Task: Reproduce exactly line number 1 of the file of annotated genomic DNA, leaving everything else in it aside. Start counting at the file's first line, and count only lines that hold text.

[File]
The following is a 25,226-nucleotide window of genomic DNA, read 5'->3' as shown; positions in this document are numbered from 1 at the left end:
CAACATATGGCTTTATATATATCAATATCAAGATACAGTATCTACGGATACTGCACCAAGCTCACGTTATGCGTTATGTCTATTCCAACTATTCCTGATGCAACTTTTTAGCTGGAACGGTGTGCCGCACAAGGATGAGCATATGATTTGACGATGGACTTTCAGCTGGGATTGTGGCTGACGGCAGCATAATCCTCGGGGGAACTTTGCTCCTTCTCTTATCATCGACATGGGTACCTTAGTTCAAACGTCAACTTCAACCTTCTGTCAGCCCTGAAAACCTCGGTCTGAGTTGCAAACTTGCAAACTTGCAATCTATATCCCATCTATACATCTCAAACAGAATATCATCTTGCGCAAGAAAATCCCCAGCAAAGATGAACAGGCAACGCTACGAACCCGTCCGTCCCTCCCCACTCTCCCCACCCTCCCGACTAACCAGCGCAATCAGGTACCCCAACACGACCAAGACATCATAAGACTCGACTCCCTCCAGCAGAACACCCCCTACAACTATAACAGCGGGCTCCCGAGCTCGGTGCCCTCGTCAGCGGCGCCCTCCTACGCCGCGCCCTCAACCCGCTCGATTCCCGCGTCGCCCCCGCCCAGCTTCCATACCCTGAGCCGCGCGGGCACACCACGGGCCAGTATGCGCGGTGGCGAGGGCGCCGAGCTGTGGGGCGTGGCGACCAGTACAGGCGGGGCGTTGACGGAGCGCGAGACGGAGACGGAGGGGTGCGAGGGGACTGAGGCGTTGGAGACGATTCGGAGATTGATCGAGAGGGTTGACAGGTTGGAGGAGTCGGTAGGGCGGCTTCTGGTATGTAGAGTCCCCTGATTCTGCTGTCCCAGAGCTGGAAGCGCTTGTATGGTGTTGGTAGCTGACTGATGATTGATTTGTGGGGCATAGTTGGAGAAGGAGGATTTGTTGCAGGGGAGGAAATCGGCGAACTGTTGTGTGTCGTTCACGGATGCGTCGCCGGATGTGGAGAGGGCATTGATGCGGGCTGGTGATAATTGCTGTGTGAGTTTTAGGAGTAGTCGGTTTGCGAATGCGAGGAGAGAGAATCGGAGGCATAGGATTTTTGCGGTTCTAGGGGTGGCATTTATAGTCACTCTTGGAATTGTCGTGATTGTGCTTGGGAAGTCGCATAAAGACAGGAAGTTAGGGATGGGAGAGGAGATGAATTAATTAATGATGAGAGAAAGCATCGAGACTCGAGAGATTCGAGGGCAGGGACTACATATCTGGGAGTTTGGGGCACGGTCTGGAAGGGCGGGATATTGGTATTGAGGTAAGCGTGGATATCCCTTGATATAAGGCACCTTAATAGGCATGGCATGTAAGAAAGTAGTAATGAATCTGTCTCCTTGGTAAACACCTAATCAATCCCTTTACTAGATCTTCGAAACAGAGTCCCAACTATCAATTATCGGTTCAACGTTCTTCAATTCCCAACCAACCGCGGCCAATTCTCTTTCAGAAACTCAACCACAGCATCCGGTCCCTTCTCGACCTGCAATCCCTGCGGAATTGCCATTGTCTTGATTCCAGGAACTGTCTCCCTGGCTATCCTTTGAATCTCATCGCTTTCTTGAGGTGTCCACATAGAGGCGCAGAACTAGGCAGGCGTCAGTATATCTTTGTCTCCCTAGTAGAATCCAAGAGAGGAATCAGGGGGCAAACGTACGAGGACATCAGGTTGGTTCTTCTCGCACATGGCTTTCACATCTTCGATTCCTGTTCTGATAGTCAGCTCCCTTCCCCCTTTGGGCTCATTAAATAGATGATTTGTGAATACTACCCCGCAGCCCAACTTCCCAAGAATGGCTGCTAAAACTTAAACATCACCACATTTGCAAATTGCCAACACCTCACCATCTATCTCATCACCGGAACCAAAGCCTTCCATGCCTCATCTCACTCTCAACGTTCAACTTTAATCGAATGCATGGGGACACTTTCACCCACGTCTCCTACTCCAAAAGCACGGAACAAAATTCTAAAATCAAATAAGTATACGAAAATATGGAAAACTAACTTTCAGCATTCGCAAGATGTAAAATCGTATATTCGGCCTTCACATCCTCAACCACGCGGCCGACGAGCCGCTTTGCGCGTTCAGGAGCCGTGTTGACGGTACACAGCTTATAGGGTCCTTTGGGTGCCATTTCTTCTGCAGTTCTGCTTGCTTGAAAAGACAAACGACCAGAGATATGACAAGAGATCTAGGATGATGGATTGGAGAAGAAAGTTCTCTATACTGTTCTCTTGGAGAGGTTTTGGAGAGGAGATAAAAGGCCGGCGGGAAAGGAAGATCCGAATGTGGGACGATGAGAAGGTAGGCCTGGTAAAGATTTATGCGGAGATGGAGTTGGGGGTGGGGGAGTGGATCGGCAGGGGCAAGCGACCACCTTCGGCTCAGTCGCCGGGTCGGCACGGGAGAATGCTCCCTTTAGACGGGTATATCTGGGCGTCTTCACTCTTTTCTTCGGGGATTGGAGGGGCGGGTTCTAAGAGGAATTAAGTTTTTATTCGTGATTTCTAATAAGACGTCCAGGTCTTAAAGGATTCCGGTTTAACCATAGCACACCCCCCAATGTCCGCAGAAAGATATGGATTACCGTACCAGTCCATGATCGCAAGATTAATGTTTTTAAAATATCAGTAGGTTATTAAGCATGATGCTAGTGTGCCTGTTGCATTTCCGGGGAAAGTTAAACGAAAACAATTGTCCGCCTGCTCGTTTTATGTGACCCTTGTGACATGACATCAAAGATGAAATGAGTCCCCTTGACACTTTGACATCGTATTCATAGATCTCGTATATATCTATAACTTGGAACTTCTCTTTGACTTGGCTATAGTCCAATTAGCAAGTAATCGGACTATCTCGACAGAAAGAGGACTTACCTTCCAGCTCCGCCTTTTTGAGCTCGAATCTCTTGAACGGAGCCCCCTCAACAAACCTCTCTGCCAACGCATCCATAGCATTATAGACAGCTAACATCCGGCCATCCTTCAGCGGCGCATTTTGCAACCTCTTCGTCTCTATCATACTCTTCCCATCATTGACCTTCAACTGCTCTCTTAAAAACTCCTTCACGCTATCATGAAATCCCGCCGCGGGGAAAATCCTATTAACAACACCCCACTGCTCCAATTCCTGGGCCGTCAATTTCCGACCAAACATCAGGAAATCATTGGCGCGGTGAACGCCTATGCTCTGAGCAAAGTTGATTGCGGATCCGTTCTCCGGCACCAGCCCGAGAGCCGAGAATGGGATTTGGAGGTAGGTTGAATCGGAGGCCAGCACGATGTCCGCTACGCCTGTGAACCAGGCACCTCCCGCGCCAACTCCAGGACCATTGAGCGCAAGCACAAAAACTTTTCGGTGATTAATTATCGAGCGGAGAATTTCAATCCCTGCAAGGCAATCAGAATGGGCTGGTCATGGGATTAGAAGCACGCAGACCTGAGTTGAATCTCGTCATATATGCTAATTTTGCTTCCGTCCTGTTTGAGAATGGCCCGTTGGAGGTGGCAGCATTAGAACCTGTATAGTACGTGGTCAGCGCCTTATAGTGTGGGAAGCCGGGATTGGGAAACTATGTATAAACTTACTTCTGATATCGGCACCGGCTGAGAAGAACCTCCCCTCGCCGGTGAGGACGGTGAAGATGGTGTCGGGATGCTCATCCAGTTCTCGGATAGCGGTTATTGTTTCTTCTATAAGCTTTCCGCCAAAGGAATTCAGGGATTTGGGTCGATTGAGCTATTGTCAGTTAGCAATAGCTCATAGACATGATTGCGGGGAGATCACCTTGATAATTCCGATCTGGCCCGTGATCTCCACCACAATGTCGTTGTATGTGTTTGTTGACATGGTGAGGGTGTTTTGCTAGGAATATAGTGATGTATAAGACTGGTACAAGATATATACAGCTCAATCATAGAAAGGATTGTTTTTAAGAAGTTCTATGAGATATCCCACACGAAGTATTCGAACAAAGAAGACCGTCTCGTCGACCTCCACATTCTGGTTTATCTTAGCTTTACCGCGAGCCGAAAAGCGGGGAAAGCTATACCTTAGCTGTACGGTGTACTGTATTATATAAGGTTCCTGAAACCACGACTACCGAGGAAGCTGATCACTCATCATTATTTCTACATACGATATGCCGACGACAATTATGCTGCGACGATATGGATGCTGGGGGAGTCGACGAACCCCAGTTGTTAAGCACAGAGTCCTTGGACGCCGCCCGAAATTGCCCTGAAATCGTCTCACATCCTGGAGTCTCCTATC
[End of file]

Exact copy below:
The following is a 25,226-nucleotide window of genomic DNA, read 5'->3' as shown; positions in this document are numbered from 1 at the left end: